The Defense Department released its annual report on civilian casualties in 2021 on Sept. 27, the first such report since the department came under increased pressure to better mitigate the harm of U.S. operations and assess their aftermath.
The report details 12 total deaths from U.S. forces in “a declared theater of active armed conflict,” which the report defines as Afghanistan, Iraq, Somalia, and Syria. All of the deaths occurred in Afghanistan in support of Operation Freedom’s Sentinel. “DOD does not assess other U.S. military operations in 2021 resulted in civilian casualties,” the report says, and only actions “attributed to the use of U.S.-operated weapons” are listed.
Included are the 10 deaths on Aug. 29 from the case of mistaken identity that killed a family during America’s rushed withdrawal from Kabul. In addition, approximately five civilians were injured by American forces in 2021, two in Afghanistan and three in a Jan. 1 airstrike in Qunyo Barrow, Somalia. Three cases of potential civilian casualty incidents in 2021 in support of Operation Inherent Resolve in Iraq and Syria “continue to be under assessment,” according to the report, which Congress has mandated since 2018.
The report details 10 deaths and 18 injuries from American strikes that occurred in Syria from 2018 to 2020 that previous annual reports did not account for. Information on one strike was the product of an independent review ordered by Secretary of Defense Lloyd J. Austin III. That strike killed four civilians and injured 15 others in Baghuz, Syria, on March 18, 2019, according to the Pentagon. All incidents of civilian casualties detailed in the report came from airstrikes.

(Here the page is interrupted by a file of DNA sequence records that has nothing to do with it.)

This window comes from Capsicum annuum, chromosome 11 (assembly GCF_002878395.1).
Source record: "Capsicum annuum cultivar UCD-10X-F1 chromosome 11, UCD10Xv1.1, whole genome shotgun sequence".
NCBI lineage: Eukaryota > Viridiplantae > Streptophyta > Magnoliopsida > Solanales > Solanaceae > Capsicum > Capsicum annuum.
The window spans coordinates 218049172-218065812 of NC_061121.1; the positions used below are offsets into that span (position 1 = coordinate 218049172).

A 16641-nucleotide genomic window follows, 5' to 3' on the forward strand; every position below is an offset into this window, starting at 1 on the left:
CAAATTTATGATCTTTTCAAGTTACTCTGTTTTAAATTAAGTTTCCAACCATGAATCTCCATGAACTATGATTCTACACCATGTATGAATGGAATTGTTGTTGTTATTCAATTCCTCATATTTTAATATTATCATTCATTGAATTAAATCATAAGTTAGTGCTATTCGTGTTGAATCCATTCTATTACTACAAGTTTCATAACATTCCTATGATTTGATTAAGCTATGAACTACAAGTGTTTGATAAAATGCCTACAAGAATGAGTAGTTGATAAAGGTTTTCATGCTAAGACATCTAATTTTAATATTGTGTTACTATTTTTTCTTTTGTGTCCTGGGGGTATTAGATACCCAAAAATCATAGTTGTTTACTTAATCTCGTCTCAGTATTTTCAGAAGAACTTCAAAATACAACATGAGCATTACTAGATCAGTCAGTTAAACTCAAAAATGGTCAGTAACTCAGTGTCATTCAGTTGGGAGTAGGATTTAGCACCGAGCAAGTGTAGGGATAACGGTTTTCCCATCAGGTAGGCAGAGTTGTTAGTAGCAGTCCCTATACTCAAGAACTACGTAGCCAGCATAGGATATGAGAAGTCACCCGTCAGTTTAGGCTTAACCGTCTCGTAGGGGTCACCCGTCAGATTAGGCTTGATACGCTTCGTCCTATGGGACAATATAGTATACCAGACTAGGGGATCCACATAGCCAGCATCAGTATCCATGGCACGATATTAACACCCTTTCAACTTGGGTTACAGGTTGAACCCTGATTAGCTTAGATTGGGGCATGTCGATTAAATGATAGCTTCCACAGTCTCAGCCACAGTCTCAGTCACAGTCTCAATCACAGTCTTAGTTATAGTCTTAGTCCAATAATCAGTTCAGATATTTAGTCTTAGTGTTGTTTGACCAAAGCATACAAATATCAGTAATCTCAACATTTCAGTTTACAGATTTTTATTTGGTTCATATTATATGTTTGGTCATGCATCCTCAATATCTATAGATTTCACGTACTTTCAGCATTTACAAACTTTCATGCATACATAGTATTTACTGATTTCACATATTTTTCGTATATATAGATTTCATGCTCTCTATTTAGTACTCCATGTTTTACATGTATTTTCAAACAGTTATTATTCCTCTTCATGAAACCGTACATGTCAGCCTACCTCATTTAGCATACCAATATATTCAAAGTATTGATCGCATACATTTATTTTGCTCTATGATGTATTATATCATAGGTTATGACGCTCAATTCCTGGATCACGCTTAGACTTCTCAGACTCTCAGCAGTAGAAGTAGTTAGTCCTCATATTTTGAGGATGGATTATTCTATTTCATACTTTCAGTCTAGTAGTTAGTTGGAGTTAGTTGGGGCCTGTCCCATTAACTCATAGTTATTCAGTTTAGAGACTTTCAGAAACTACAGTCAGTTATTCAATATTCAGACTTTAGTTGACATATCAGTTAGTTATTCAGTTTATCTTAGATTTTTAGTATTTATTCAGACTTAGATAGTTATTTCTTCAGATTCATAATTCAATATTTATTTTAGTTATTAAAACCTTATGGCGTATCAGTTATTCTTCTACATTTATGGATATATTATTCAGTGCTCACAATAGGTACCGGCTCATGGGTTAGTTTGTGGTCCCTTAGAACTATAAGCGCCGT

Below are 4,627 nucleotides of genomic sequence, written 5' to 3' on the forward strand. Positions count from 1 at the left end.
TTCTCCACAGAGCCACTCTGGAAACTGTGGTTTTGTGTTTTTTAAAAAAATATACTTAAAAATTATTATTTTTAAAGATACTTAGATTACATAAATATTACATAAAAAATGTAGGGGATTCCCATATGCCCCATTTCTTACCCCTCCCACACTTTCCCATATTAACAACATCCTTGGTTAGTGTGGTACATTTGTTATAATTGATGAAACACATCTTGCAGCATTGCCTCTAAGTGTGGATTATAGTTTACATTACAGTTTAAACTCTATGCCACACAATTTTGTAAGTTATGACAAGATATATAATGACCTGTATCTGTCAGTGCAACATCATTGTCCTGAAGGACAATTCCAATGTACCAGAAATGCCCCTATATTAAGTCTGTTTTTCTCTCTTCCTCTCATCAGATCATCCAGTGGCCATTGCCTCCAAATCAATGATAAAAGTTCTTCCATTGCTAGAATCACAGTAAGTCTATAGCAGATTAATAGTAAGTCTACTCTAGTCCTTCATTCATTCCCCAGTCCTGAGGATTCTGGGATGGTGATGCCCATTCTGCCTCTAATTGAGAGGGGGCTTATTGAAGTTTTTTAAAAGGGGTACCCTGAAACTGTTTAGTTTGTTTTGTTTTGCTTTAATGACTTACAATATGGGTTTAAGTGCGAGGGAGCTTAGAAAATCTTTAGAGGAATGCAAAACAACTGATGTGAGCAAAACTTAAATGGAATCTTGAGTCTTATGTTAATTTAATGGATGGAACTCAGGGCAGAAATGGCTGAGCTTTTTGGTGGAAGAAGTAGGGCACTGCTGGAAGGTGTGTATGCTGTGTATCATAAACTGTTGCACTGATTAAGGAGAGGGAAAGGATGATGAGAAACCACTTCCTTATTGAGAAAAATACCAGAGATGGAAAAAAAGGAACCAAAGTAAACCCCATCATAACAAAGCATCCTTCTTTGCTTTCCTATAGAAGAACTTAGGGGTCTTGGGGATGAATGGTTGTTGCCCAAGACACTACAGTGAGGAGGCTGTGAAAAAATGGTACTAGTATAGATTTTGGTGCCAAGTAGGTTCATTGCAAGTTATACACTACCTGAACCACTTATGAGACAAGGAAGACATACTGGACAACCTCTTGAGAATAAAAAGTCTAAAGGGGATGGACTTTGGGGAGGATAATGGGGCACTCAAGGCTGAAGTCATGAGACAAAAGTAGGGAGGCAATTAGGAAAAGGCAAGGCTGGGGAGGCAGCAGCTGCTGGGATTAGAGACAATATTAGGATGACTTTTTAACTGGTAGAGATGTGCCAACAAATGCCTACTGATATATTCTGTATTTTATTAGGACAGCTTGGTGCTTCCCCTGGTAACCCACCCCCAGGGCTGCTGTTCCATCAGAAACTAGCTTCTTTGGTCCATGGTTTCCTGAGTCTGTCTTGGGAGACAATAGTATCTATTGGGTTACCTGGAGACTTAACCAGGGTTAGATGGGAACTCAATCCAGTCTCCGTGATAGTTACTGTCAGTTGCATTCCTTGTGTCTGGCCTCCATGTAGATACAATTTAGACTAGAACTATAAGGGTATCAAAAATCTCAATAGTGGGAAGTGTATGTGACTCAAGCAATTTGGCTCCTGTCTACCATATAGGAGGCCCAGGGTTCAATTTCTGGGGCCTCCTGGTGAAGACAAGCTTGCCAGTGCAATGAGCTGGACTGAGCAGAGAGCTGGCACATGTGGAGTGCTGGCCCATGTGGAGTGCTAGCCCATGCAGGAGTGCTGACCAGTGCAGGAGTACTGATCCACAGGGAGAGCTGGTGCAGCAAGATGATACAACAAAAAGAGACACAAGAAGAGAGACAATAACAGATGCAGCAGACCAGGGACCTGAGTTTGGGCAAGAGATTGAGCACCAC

America’s use of airstrikes, especially in the counter-ISIS campaign in Iraq and Syria, have come under scrutiny. Reports have suggested that the U.S. should do more to limit civilian casualties in some cases and that the Pentagon had a faulty system for investigating such cases. According to Combined Joint Task Force-Operation Inherent Resolve, more than 1,400 civilians have been inadvertently killed by the U.S.-led coalition in Iraq and Syria. Some nongovernmental organizations have said the number is far higher.
Austin issued a directive Jan. 27 to review DOD practices to mitigate harm to civilians, including damage to infrastructure and resources.
On Aug. 25, the department released a Civilian Harm Mitigation and Response Action Plan (CHMR-AP), which implements changes to how DOD judges the risk to civilians and how it assesses the aftermath of strikes.
“DoD’s efforts to mitigate and respond to civilian harm are a direct reflection of U.S. values; doing so is a strategic and moral imperative,” the report says.